A Pain in the Foot

A Pain in the FootProper Podiatric Care is Essential to Staying on Your FeetBy Ashley Kahn

Don’t take your feet for granted.

They may look simple enough, but the human foot and ankle contain 26 bones, 33 joints, 100 muscles, tendons and ligaments, and a complex network of blood vessels, soft tissue and nerves – a veritable army providing your body with support, balance and propulsion.

To protect your feet, Dr. Paul Brooks of Sacred Heart Hospital on the Emerald Coast recommends practicing good foot hygiene, performing daily foot inspections (especially diabetics), and wearing appropriate shoes.

Footwear is extremely important to the overall health of feet. Improper fit, poor material selection and failure to know when to retire a shoe that is well beyond its useful life are common traits of ill-fitting footwear, Brooks said.

In an athletic shoe, the foot and ankle specialist recommends New Balance for men and Asics for women. In a dress shoe, he suggests a squared-off toe box, a soft, friendly leather and a natural fiber sock.

For the stiletto-obsessed woman, a reasonable heel height is a mere 1.5 inches – not the towering 3.5 inches and higher that has become fashionable in recent years. A lower heel will prevent certain deformities such as bunions and hammertoes in the future.

The most common complaint among Brooks’ new patients is heel pain from prolonged standing on hard floors. Plantar fasciitis, also known as heel spur syndrome, is easy to treat.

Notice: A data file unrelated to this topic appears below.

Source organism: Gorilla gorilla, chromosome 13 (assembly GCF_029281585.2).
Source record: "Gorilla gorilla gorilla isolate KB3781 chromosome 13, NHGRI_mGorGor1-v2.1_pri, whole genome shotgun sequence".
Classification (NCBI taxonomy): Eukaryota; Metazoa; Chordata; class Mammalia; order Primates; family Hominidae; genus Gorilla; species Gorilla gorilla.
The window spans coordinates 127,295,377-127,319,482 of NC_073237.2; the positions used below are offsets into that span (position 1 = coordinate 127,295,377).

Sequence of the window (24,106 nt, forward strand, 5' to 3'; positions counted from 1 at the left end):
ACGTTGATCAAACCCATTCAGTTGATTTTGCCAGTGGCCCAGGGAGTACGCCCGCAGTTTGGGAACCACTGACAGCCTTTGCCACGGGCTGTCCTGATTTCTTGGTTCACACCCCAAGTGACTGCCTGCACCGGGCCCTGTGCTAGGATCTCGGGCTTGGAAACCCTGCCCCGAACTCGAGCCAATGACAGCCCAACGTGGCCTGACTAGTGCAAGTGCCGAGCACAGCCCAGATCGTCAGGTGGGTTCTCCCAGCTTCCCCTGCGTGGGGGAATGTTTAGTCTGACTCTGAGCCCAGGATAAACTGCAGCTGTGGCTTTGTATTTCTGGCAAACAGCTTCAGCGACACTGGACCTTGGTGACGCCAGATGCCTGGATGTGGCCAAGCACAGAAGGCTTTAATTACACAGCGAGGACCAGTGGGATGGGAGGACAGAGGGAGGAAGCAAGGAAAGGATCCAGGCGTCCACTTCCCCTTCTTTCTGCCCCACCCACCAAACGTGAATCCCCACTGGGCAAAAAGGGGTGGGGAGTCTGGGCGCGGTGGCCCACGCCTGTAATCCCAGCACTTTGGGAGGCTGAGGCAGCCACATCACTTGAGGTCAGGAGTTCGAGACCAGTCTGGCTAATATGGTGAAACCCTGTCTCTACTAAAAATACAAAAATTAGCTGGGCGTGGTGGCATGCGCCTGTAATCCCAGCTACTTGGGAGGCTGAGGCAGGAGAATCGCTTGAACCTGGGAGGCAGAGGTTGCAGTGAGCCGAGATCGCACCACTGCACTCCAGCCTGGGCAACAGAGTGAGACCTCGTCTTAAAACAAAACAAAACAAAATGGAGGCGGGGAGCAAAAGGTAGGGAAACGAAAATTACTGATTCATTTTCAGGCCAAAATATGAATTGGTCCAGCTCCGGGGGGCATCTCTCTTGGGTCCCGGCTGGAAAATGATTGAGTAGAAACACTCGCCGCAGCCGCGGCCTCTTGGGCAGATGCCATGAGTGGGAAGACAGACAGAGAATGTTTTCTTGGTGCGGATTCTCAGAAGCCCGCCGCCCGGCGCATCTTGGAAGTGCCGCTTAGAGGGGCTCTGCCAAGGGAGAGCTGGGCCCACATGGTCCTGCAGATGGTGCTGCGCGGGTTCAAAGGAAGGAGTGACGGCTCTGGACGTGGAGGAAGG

“A patient’s best defense against this is a well-supported athletic shoe, a break from standing at regular intervals and frequent massage of the ligament in the arch,” Brooks said.

Another recurrent diagnosis is stress fracture.

“Due to our pleasant climate, we see many injuries associated with outdoor physical activity,” Brooks said. “Stress fractures can occur unknowingly and cause a great deal of pain, which is often undiagnosed and untreated.”

Proper and early diagnosis, cessation of activity and immobilization can remedy the fracture and relieve painful symptoms.

Even with regular care, heredity may affect foot health.

“Some people are predisposed to foot problems, and oftentimes this is perpetuated by improper shoe gear and harsh work environments,” Brooks said. “Early recognition of these hereditary problems is key to foot longevity.”

Don’t hesitate to consult a doctor, even if your problem is embarrassing. Deformities of the toenails can result in abscesses, ingrown toenails and fungal infections that may deter people from seeking treatment.

Most foot and ankle problems are made worse by waiting. If your condition is getting worse or preventing normal activity and quality of life, it is time to schedule an appointment.

“Treat your feet as though they have to last you a lifetime … because they do,” Brooks said.

For more information, visit the Web site of Paul Brooks, DPM, P.A., at feetareneat.com.


Shoe (and Sock) Shopping

The best time to shop for shoes is late in the day, after the foot has swollen. Avoid overly tight or loose socks, as both may lead to painful friction blisters. When buying new footwear, inspect carefully for the following:

  • » Manufacturer’s flaws
  • » Rough seams or stitching
  • » Fabric wrinkles
  • » Malformed plastic parts
  • » Misaligned shoelace eyelets
  • » Non-supportive soles
  • » Inappropriate heel height and width